Dream River is the fourth studio album released by Bill Callahan under his own name, rather than Smog, since 2007. While these four albums have certainly not done away entirely with the darkness that flows through, and sometimes floods, his earlier recordings, they have let in more natural sunlight, as Jon Raymond put it with regard to 2009’s Sometimes I Wish We Were an Eagle (SIWIWE), in a Bomb interview from the same year. Natural sunlight, as opposed to artificial lighting: that seems right to me, even more so in terms of Callahan’s last record, Apocalypse, one of his strongest pieces of work to date, and probably my favorite among his records, up until now, the new record, Dream River, anyway. Dream River is less evocative of wide-open spaces and magic hour illumination than its predecessor, rolling, as its title suggests, from one tightly cropped fantasy reality to the next, still traveling music, but often tenser, songs sung like spells to ward of some ill wind pushing in from just beyond the horizon.
Callahan is always on the move, moving being more essential than being. He describes that movement in what seems like a personal reflection, and in terms of the darkness and light his work is sometimes measured in, during “Jim Cain,” from SIWIWE: “I used to be darker, then I got lighter, then I got dark again.” It’s hard not to read this in terms of Callahan himself, even if it should be attributed as well to an alter ego called Jim Cain. Apocalypse zigged light, Dream River takes us back somewhere slightly darker. Dreams a bit darker — in the sense of obscuring rather than enveloping evil — than any apocalypse, than any end, all ends being fragile, and provisional as opposed to the forces revealed in passing of dream images.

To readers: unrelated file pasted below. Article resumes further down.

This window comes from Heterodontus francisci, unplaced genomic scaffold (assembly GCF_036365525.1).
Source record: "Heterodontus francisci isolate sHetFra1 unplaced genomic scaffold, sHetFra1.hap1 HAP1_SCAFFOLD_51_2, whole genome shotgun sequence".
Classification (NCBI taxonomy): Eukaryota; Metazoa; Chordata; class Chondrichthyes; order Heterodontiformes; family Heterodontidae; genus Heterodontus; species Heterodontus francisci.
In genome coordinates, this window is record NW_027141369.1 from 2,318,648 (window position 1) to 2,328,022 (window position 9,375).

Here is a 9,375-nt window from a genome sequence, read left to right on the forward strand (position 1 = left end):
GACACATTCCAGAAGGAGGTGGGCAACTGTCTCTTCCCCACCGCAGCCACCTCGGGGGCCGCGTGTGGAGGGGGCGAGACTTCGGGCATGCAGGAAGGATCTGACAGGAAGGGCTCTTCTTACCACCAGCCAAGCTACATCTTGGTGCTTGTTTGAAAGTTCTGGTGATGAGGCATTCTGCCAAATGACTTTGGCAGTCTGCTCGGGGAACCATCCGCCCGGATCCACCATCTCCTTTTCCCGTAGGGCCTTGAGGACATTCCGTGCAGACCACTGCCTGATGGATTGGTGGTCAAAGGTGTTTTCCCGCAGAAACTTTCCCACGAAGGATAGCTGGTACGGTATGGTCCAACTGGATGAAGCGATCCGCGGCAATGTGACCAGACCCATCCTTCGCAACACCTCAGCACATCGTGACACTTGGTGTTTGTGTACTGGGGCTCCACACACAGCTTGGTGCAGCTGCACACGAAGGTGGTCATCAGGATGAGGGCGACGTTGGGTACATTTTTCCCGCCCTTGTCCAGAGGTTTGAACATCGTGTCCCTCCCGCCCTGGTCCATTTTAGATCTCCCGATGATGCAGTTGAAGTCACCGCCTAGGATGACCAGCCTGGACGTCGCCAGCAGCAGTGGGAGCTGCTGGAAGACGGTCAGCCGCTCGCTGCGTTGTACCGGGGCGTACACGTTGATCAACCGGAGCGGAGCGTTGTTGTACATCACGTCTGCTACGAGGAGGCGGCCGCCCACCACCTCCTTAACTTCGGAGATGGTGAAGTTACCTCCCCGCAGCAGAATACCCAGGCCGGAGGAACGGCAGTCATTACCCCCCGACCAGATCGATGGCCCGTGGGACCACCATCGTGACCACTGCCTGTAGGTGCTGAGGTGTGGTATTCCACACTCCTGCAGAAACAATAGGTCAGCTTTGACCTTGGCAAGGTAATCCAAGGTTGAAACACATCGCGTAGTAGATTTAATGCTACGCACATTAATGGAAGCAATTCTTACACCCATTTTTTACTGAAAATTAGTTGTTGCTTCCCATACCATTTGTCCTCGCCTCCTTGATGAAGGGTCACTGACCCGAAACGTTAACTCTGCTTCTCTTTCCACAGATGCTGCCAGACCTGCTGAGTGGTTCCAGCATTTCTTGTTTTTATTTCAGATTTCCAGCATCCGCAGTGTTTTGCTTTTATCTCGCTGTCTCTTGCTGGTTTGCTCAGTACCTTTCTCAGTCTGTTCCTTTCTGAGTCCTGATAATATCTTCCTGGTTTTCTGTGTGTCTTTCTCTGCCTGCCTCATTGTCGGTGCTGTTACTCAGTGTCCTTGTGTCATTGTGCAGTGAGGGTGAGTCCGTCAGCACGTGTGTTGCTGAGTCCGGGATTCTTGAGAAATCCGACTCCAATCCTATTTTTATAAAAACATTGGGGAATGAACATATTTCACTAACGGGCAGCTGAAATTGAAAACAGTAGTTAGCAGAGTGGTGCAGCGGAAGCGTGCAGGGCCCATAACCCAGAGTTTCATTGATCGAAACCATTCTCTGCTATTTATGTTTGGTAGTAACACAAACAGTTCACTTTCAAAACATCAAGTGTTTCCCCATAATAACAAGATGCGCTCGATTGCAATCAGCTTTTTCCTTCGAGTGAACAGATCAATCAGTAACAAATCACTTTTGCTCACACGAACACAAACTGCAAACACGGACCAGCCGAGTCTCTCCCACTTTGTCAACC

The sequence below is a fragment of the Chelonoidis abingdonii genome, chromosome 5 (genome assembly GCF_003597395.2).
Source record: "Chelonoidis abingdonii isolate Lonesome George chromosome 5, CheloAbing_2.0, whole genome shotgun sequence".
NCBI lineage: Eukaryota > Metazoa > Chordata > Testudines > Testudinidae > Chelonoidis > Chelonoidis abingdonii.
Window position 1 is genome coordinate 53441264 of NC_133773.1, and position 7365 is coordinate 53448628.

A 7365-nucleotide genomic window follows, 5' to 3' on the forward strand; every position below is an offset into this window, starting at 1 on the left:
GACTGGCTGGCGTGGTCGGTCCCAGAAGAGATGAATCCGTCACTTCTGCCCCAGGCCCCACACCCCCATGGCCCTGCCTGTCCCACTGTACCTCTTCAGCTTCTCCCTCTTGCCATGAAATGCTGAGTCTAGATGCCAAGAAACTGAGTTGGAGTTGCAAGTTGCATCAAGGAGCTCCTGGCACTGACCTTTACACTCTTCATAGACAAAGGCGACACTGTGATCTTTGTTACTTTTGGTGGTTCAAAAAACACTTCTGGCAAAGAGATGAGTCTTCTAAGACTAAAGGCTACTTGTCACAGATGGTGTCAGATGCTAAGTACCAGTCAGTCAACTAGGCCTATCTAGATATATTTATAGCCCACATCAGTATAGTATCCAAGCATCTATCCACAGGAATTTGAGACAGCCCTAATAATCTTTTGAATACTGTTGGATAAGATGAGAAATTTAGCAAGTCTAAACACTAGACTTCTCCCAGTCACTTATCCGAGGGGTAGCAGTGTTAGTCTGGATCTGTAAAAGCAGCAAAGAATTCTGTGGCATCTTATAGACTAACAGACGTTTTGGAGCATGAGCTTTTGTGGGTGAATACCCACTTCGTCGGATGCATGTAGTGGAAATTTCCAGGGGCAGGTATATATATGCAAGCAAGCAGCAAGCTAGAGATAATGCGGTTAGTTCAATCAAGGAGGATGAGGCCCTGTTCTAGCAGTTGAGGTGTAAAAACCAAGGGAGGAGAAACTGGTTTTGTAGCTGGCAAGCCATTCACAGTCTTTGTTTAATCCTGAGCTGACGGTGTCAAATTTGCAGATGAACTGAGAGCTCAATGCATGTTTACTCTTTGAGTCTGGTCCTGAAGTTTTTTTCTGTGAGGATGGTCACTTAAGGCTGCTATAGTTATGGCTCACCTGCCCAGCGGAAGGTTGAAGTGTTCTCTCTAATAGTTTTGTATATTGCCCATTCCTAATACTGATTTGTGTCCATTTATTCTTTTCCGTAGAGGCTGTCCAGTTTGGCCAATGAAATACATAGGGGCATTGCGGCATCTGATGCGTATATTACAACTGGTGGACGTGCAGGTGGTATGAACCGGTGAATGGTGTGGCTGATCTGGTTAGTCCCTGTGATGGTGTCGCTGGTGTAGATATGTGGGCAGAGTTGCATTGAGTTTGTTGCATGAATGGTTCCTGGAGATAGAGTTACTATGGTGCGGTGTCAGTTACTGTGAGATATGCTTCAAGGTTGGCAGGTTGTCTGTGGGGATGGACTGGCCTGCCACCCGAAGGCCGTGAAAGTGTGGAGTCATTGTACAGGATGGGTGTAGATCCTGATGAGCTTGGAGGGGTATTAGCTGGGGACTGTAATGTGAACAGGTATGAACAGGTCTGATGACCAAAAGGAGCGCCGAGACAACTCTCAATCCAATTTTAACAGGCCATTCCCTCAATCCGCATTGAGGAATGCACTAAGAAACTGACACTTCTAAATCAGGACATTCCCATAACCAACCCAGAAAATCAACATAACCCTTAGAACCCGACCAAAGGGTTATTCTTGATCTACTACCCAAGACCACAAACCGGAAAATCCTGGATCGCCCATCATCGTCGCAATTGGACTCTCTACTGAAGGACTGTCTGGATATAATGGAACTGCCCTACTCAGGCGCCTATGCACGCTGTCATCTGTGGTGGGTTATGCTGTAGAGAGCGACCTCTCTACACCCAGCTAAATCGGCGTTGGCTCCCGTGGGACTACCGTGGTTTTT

Another lyric comes to mind, too, in terms of situating current Callahan, from Apocalypse’s “America!” In this very strange and thrilling, fuzz-guitar-strangled song about his homeland, he makes reference to sergeant (Johnny) Cash, buck sergeant (Mickey) Newbury, captain Kris (Kristofferson), and Leatherneck (George) Jones. An American tradition of songwriters is given, one that rides the borderline between country and rock ‘n roll. The links with Newbury seem especially tight, as made clear on Callahan’s cover last year of his “Heaven Help the Child,” each favoring at times a style where choruses may well come, but they often seem subject to the whimsical flow of lines that may or may not lead to them. The river of song may arrive at a waterfall and it may not.
In the same interview with Raymond, Callahan says he doesn’t know what goes on when he writes songs. “I’m a blind sailor listening to the seagulls’ wings to know which way the wind is blowing,” he says. And the seagull becomes another of his characters, another version of himself, on Dream River, in a song called “Seagull,” which begins light-heartedly lamenting and celebrating, simultaneously, the allure the barroom: “A barroom may entice a seagull like me / right off the sea / right off the sea / and into the barroom.” The playfulness slips into a slightly psychedelic reverie, starting with Callahan singing about the dream river, then wandering alongside that river, gradually making its way back to the seagull, rounding off nothing.